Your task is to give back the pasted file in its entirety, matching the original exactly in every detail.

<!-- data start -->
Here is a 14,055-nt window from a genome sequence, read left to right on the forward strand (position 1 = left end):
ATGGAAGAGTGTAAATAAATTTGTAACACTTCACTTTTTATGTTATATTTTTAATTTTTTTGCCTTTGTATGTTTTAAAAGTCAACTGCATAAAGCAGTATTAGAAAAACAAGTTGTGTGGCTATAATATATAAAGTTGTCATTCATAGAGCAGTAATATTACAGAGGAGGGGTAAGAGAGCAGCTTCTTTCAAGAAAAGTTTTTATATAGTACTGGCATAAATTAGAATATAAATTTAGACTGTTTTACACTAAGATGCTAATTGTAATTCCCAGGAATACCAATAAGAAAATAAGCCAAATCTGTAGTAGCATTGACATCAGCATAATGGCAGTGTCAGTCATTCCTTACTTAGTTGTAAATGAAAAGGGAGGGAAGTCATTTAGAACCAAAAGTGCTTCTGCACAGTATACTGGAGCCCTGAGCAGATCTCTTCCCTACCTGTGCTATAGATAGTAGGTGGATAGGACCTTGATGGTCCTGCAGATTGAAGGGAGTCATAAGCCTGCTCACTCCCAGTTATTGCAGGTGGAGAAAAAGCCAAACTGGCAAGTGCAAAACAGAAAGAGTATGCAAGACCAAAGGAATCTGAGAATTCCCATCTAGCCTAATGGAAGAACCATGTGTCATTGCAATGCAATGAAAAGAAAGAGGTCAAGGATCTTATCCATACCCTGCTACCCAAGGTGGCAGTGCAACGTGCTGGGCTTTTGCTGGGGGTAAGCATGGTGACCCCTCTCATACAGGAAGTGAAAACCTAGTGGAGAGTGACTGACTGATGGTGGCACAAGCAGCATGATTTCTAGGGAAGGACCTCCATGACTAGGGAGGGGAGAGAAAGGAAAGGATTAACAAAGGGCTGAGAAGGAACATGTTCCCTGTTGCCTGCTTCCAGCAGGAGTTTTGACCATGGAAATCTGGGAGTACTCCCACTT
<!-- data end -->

Here is a 14,055-nt window from a genome sequence, read left to right on the forward strand (position 1 = left end):
ATGGAAGAGTGTAAATAAATTTGTAACACTTCACTTTTTATGTTATATTTTTAATTTTTTTGCCTTTGTATGTTTTAAAAGTCAACTGCATAAAGCAGTATTAGAAAAACAAGTTGTGTGGCTATAATATATAAAGTTGTCATTCATAGAGCAGTAATATTACAGAGGAGGGGTAAGAGAGCAGCTTCTTTCAAGAAAAGTTTTTATATAGTACTGGCATAAATTAGAATATAAATTTAGACTGTTTTACACTAAGATGCTAATTGTAATTCCCAGGAATACCAATAAGAAAATAAGCCAAATCTGTAGTAGCATTGACATCAGCATAATGGCAGTGTCAGTCATTCCTTACTTAGTTGTAAATGAAAAGGGAGGGAAGTCATTTAGAACCAAAAGTGCTTCTGCACAGTATACTGGAGCCCTGAGCAGATCTCTTCCCTACCTGTGCTATAGATAGTAGGTGGATAGGACCTTGATGGTCCTGCAGATTGAAGGGAGTCATAAGCCTGCTCACTCCCAGTTATTGCAGGTGGAGAAAAAGCCAAACTGGCAAGTGCAAAACAGAAAGAGTATGCAAGACCAAAGGAATCTGAGAATTCCCATCTAGCCTAATGGAAGAACCATGTGTCATTGCAATGCAATGAAAAGAAAGAGGTCAAGGATCTTATCCATACCCTGCTACCCAAGGTGGCAGTGCAACGTGCTGGGCTTTTGCTGGGGGTAAGCATGGTGACCCCTCTCATACAGGAAGTGAAAACCTAGTGGAGAGTGACTGACTGATGGTGGCACAAGCAGCATGATTTCTAGGGAAGGACCTCCATGACTAGGGAGGGGAGAGAAAGGAAAGGATTAACAAAGGGCTGAGAAGGAACATGTTCCCTGTTGCCTGCTTCCAGCAGGAGTTTTGACCATGGAAATCTGGGAGTACTCCCACTT